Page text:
As government-run enterprises lose subsidies and become responsible for their own profits, a generation of low-skilled, middle-aged workers struggles. Many of the unpaid employees of the construction company in Daqing have resorted to selling vegetables and grains at the street market. If they're lucky, they eat meat a couple of times a year. Many survive mainly on rice, noodles and other staples.

They're part of a new phenomenon in modern China -- urban poverty. According to the official Xinhua News Agency, more than 5 million urban dwellers make less than $18 a month. Workers who were told at the beginning of their careers that they were "masters of the state" and would eat from the "iron rice bowl" for life now scrape to get by.

Laboring in the dark

Awareness of worker rights among migrant laborers is low. Zhao and others interviewed had not heard of a minimum-wage standard.

Accidents and injuries are widespread. Reports of abuse, sexual harassment and deadly fires are not uncommon.

Zhang Qi, a 21-year-old whose parents in rural Guizhou province ran out of money after his first year of high school, sprays paint on plastic telephones and makes at most $60 a month. He's gotten used to the rules: He's fined if he's late, fined if he doesn't finish his meals and will be fired immediately if managers catch him with a girlfriend. And he's aware his painting job is affecting his health, that the thin cloth mask he wears does little to protect him from the fumes. He often gets dizzy spells, but he keeps working because he wants to save up more money.

"Complaining is no use," he said. "If you complain to the boss, they just axe you."

Zhang starts work at 8 in the morning, gets breaks for lunch and dinner, then continues to work from 7 in the evening until late at night. Sometimes, his work days stretch to 16 hours. "We have no idea what time we'll get off. It's until whenever they say," he said.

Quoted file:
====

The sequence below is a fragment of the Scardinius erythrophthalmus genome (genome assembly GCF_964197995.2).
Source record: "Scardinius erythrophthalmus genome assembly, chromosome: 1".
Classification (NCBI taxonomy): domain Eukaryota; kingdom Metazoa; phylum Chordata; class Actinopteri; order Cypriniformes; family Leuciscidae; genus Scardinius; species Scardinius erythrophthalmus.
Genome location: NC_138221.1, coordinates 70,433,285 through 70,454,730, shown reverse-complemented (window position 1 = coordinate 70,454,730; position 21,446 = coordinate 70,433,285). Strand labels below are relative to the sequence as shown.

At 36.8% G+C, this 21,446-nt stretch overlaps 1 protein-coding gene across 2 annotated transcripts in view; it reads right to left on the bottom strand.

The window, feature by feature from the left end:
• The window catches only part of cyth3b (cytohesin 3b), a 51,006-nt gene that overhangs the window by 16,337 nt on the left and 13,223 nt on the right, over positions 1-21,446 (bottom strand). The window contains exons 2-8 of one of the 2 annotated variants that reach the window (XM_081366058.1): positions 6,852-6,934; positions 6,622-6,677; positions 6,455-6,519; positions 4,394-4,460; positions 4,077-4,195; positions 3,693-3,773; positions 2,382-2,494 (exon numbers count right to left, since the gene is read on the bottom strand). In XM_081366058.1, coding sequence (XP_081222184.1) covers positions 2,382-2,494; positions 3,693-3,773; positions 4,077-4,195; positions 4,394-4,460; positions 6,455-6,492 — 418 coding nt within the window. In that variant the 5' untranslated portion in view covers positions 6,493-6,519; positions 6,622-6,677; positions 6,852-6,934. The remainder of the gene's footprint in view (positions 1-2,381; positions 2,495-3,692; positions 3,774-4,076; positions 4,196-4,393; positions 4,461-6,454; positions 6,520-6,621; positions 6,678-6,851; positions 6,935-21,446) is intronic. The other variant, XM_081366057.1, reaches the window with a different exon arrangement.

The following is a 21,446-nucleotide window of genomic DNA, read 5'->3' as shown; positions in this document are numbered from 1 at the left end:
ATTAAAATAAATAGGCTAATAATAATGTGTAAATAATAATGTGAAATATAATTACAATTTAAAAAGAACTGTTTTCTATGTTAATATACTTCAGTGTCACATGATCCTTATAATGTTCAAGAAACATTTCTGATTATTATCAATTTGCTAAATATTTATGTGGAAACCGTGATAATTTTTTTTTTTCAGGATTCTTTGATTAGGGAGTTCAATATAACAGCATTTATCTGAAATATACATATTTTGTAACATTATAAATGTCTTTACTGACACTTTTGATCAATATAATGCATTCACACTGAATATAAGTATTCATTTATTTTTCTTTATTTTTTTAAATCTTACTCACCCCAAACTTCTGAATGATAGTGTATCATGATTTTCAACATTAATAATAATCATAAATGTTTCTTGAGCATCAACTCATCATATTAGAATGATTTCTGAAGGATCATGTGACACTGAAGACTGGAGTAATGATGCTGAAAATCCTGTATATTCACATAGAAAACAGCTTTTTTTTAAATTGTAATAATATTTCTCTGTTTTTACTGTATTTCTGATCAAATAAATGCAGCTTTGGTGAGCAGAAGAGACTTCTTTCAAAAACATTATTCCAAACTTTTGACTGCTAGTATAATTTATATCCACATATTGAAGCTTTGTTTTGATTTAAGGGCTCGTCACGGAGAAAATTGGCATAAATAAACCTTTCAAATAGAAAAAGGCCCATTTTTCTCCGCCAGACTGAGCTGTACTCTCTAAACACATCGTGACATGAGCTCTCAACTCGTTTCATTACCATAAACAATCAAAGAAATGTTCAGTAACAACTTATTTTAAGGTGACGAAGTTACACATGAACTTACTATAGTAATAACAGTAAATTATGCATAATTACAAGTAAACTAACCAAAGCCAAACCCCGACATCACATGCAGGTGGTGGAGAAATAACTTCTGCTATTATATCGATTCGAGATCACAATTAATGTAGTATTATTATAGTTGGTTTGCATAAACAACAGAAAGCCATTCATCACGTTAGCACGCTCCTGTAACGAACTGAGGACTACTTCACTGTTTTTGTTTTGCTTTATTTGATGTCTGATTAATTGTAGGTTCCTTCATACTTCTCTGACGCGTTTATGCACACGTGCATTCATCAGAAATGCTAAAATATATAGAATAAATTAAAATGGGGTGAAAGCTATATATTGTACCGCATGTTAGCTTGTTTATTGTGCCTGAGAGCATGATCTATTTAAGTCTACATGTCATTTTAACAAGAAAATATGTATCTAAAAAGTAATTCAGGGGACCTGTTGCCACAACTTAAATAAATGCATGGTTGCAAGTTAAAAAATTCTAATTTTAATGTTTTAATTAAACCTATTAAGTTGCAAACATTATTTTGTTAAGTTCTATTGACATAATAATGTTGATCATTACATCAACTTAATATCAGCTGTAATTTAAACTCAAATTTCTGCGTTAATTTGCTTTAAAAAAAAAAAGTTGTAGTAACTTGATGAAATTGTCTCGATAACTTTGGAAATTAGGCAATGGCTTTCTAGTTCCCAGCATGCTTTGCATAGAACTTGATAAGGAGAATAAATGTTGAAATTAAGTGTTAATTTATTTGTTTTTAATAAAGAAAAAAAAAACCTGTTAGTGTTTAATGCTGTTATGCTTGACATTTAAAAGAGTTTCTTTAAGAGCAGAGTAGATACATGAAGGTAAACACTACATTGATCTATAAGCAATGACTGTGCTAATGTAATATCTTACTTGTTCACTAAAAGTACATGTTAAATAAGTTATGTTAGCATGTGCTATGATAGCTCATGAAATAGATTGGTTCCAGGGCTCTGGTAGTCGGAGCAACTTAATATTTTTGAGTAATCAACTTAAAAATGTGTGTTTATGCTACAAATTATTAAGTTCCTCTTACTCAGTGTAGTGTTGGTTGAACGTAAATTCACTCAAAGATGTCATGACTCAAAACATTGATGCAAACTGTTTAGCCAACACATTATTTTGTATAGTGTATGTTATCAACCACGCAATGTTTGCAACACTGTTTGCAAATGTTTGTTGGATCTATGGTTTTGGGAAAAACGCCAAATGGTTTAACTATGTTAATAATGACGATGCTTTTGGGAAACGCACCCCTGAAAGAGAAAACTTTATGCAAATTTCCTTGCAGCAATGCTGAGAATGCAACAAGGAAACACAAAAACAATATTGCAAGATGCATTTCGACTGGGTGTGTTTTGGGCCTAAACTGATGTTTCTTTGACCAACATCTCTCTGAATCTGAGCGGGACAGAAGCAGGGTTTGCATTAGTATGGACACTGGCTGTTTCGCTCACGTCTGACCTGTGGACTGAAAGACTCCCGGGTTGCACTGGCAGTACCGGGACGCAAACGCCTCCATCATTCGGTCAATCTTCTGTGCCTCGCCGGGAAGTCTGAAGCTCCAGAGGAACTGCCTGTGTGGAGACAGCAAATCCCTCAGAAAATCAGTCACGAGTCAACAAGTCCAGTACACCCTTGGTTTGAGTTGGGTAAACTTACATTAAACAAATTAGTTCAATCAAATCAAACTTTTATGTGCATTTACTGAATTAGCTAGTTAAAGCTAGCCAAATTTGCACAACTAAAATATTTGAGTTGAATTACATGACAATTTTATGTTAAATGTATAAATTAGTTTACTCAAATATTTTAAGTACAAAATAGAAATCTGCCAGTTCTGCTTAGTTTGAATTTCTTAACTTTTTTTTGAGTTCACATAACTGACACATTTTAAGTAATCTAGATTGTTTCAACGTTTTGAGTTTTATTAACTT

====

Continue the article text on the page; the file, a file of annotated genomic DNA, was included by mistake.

Workers go back to dorm rooms shared with 10 to 15 others, though some rooms sleep as many as 24. Zhao, the 17-year-old who assembles stereo speakers, lives on the fifth floor of a building where the water stops on the third or fourth floor.

The poor living conditions mirror the poor working conditions.

"The boss is so cheap," complained Li Yuanyuan, who assembles stereo speakers with Zhao. "It's so hot, but he never turns on the air-conditioning. It's really miserable inside."

At the Merton Company, the toy contractor where Song works, turnover among the 11,000 workers is high. Workers say they're forced to put in overtime on many Sundays. If they refuse, they're docked a day's pay.

Even though Song, one of the few workers who finished high school, is a low-level manager, he plans to leave soon. "I think I'll go home," he said. "It'll be better than here."

But conditions cannot keep declining indefinitely, says Han Dongfang, a Hong Kong-based labor activist.

"When things get worse and approach the limits, you will get people fighting back," he said.